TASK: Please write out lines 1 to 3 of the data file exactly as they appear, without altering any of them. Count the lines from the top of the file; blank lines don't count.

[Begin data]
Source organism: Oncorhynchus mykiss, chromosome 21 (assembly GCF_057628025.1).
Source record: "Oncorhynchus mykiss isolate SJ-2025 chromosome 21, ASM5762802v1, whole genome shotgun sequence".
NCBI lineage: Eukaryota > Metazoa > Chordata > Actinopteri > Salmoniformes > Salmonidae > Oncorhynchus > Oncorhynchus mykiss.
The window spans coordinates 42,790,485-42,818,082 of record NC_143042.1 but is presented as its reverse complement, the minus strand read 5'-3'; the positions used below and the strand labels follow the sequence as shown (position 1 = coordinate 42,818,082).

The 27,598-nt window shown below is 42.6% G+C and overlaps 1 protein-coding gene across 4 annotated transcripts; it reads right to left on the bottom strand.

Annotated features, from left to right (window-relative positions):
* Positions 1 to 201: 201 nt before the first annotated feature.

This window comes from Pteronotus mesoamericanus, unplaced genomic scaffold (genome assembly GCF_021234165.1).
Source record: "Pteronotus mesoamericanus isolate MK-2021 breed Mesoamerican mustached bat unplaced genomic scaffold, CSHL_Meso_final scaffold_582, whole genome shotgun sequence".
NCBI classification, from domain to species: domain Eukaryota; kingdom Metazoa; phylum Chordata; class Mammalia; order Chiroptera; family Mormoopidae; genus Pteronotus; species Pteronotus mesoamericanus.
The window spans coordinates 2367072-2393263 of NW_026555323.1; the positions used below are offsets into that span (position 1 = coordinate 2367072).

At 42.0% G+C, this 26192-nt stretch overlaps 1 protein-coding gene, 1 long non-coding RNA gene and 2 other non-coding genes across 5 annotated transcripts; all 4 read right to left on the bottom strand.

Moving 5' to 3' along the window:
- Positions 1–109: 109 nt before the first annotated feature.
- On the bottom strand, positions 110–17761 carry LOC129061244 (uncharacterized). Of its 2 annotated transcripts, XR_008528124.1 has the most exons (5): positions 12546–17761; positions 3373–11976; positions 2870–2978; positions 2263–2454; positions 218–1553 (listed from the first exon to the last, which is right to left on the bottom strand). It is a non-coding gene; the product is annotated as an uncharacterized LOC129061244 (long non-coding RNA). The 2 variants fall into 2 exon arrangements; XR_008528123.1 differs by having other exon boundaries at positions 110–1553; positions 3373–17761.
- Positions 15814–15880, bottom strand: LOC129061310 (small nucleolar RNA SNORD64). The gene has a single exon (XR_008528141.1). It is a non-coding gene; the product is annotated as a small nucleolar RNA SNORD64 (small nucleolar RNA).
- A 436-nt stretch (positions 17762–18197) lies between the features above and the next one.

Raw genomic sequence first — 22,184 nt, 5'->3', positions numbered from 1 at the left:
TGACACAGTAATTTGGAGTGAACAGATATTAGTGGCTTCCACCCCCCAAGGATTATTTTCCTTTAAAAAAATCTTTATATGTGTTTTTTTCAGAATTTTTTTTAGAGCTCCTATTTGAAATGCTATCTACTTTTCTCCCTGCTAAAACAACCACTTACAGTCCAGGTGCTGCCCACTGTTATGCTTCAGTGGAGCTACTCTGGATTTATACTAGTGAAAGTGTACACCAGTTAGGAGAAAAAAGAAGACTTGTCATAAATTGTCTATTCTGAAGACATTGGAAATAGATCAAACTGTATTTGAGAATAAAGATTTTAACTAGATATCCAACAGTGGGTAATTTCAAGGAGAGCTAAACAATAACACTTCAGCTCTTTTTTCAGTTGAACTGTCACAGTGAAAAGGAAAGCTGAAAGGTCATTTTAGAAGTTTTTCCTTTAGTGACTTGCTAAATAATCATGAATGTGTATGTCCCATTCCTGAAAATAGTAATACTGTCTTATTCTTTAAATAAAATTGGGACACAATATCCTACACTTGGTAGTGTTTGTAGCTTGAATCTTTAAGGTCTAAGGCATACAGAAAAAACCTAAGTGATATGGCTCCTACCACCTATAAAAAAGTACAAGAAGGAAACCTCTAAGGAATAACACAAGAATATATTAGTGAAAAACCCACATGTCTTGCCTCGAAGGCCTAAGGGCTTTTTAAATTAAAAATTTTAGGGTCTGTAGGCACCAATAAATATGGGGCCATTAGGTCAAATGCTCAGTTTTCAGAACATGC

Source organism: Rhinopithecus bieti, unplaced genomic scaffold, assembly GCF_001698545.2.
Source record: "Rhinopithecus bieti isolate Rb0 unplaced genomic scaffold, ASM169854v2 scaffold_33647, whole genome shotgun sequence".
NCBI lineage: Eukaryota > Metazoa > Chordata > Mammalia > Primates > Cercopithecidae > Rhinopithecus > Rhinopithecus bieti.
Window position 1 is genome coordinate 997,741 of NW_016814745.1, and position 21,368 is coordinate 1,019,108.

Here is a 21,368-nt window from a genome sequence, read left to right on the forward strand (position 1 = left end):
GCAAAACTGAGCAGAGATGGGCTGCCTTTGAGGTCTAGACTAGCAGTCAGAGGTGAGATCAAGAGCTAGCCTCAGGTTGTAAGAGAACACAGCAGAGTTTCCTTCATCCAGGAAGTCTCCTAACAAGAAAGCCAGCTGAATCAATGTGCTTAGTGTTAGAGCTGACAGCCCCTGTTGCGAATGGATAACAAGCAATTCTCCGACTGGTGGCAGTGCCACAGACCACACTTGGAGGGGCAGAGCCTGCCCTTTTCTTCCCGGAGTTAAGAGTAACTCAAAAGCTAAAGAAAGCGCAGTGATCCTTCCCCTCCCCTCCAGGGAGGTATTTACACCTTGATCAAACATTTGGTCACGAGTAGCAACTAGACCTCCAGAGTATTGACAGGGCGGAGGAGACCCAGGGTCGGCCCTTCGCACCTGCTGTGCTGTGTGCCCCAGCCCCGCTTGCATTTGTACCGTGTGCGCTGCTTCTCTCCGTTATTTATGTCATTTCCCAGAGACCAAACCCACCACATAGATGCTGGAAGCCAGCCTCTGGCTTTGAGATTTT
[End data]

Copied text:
Source organism: Oncorhynchus mykiss, chromosome 21 (assembly GCF_057628025.1).
Source record: "Oncorhynchus mykiss isolate SJ-2025 chromosome 21, ASM5762802v1, whole genome shotgun sequence".
NCBI lineage: Eukaryota > Metazoa > Chordata > Actinopteri > Salmoniformes > Salmonidae > Oncorhynchus > Oncorhynchus mykiss.